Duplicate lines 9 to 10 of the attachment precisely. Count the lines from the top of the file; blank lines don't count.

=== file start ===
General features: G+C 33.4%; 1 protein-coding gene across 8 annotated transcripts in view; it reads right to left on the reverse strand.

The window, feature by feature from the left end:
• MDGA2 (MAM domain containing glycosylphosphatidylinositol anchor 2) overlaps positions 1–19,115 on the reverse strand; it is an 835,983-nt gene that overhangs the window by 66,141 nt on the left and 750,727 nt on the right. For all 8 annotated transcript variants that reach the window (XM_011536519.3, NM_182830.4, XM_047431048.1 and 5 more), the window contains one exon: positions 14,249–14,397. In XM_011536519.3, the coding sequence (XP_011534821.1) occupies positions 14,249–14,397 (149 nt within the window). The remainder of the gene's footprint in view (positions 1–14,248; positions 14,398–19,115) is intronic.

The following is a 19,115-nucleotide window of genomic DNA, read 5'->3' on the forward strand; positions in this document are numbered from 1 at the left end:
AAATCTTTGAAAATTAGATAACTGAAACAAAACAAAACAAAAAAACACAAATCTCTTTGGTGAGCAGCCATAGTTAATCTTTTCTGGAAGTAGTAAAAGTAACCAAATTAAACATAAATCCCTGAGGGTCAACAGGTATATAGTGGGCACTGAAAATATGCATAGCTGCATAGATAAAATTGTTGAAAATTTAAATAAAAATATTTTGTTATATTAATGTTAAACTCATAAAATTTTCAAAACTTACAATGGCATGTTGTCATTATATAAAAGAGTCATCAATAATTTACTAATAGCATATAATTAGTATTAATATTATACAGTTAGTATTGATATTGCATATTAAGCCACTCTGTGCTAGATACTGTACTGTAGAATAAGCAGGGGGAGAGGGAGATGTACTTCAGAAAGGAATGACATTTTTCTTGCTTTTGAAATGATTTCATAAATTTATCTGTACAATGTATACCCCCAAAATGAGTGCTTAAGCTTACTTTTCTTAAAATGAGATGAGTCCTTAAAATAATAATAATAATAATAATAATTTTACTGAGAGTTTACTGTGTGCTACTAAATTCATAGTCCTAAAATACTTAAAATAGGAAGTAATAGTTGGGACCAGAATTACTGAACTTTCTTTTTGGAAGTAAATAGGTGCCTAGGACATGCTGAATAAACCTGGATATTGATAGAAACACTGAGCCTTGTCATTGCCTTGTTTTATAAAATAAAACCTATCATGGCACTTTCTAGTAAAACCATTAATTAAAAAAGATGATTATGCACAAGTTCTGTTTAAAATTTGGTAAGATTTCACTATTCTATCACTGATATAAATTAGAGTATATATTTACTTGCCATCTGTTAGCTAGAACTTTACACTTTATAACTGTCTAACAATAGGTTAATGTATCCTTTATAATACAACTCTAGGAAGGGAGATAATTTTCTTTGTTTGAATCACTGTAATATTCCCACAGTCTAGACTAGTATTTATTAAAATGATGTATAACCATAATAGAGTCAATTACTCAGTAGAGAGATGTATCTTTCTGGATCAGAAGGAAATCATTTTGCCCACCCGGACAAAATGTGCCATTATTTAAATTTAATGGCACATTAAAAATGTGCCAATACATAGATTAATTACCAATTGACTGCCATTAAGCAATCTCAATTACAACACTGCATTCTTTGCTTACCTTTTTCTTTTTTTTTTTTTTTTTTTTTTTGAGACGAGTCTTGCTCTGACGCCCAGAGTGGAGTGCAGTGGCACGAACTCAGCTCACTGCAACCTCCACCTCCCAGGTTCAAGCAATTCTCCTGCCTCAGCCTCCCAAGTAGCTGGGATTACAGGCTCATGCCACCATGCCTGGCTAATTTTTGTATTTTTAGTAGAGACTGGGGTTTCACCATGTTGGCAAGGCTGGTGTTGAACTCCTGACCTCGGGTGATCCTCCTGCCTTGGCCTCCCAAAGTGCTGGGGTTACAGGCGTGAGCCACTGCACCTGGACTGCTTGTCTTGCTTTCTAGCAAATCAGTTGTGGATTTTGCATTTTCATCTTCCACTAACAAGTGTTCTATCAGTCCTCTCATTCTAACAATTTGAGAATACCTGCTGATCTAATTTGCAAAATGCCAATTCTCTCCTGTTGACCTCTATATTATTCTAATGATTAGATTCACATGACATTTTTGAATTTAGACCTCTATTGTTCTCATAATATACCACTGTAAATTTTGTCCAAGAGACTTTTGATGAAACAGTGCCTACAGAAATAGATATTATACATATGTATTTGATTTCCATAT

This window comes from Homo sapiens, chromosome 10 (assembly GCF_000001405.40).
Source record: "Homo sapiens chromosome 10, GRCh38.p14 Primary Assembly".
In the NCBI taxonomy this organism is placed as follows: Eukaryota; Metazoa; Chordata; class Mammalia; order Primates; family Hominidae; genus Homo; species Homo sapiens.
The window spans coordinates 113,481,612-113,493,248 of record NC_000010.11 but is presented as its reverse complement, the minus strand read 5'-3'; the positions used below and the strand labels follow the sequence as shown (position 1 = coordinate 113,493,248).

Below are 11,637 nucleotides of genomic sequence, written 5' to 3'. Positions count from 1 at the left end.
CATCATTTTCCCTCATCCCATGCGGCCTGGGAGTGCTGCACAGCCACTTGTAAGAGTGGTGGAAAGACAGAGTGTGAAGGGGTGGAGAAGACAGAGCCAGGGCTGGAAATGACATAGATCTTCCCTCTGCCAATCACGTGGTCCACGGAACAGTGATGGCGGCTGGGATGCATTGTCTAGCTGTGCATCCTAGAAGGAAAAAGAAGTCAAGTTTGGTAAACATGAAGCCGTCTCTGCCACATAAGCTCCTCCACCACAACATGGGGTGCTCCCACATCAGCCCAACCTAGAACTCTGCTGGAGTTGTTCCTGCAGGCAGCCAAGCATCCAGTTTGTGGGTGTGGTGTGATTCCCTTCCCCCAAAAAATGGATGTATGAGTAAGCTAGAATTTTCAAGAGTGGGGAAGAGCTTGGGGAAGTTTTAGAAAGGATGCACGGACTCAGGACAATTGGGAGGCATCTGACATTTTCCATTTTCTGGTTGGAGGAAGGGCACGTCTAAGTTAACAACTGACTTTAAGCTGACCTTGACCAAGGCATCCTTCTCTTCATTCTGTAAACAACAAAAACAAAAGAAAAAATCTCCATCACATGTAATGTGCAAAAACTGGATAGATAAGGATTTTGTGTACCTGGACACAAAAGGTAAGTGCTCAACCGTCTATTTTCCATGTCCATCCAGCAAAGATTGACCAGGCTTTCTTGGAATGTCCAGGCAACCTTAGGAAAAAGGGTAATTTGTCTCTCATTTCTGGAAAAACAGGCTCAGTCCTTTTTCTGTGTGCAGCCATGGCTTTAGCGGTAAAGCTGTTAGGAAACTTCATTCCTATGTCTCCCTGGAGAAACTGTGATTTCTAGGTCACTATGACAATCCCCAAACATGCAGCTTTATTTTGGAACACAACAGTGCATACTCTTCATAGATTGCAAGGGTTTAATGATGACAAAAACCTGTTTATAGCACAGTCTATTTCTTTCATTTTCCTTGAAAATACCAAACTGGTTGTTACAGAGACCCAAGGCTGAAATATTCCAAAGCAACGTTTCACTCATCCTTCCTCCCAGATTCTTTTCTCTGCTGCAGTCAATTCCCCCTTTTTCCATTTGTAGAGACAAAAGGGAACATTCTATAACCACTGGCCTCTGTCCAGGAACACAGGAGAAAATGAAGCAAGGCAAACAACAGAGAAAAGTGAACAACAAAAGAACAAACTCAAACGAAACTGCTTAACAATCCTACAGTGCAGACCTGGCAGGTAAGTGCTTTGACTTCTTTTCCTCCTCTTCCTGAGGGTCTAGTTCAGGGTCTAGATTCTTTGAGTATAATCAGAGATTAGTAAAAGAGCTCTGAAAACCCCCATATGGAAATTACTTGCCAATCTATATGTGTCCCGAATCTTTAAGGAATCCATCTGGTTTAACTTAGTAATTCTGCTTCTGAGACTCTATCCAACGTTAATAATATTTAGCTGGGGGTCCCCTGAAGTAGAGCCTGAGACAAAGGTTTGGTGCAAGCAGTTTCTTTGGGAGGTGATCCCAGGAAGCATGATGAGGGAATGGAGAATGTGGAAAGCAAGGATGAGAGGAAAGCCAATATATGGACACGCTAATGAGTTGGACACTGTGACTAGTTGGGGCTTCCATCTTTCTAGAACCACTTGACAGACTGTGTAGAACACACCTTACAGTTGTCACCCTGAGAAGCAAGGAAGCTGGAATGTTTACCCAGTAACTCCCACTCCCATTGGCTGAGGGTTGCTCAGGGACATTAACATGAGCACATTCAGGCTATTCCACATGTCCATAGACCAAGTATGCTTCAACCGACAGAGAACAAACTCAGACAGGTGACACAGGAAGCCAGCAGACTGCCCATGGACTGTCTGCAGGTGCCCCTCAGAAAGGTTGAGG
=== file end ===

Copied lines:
The window spans coordinates 113,481,612-113,493,248 of record NC_000010.11 but is presented as its reverse complement, the minus strand read 5'-3'; the positions used below and the strand labels follow the sequence as shown (position 1 = coordinate 113,493,248).

Below are 11,637 nucleotides of genomic sequence, written 5' to 3'. Positions count from 1 at the left end.